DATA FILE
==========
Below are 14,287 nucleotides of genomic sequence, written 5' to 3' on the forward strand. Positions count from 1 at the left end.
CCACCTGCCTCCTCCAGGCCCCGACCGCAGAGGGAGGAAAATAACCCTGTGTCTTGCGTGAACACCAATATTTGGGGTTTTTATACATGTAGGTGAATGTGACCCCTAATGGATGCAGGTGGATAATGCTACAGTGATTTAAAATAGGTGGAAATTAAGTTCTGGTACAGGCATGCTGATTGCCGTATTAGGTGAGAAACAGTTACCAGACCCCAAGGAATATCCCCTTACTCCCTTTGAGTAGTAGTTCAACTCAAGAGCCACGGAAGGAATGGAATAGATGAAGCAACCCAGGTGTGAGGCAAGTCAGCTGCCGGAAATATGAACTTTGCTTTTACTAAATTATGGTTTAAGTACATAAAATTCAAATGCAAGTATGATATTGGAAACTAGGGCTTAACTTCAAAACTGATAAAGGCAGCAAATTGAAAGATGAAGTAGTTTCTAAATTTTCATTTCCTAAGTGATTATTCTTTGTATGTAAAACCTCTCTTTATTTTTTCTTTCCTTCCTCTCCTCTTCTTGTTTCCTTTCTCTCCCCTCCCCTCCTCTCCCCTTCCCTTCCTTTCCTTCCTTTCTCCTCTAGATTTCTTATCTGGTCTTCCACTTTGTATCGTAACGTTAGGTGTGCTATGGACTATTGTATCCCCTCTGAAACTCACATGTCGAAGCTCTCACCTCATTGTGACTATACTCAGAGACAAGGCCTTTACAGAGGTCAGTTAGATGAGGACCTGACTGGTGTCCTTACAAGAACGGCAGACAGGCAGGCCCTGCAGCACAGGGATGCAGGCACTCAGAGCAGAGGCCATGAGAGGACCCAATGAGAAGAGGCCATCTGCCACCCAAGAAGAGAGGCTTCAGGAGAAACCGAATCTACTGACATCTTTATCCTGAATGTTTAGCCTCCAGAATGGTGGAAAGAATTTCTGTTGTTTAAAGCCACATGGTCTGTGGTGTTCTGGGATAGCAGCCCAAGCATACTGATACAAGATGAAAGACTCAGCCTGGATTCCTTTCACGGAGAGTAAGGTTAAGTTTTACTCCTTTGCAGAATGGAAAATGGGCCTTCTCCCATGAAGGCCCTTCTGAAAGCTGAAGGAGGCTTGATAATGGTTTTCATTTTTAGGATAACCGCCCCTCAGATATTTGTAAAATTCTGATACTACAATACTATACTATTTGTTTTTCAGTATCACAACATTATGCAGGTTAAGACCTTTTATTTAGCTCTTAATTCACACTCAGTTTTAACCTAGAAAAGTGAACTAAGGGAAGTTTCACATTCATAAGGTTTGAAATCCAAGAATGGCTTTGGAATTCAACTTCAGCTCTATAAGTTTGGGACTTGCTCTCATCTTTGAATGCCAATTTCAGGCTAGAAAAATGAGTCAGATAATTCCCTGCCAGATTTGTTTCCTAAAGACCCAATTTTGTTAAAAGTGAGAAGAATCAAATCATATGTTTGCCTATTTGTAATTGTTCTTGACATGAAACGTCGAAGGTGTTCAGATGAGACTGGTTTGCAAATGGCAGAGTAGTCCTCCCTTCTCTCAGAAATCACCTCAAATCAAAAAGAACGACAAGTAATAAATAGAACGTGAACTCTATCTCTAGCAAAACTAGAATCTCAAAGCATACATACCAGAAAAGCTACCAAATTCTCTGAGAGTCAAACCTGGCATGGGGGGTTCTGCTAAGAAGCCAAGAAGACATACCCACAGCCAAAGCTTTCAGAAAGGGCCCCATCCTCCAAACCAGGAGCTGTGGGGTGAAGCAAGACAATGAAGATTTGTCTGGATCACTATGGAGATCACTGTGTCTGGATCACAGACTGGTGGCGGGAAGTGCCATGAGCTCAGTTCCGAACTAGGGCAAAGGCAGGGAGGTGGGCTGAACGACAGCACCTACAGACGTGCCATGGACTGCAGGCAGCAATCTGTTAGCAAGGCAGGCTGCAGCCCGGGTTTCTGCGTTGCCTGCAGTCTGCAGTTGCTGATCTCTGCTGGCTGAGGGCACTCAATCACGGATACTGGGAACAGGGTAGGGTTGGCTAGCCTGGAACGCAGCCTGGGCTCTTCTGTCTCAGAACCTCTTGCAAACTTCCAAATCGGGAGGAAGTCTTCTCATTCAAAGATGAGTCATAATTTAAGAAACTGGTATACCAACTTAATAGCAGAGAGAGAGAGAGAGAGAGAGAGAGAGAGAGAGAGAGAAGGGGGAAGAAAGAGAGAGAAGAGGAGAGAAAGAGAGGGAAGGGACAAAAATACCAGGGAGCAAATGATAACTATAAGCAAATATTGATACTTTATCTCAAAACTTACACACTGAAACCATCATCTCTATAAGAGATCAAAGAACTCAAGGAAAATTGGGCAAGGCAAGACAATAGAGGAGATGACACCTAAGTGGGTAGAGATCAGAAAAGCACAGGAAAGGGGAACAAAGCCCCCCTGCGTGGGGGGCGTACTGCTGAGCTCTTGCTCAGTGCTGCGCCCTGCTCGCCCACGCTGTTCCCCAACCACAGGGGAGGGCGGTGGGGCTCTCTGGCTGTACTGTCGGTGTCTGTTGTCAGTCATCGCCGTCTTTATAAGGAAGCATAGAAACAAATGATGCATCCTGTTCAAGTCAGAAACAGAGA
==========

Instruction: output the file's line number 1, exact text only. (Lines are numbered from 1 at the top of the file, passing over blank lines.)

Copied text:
Below are 14,287 nucleotides of genomic sequence, written 5' to 3' on the forward strand. Positions count from 1 at the left end.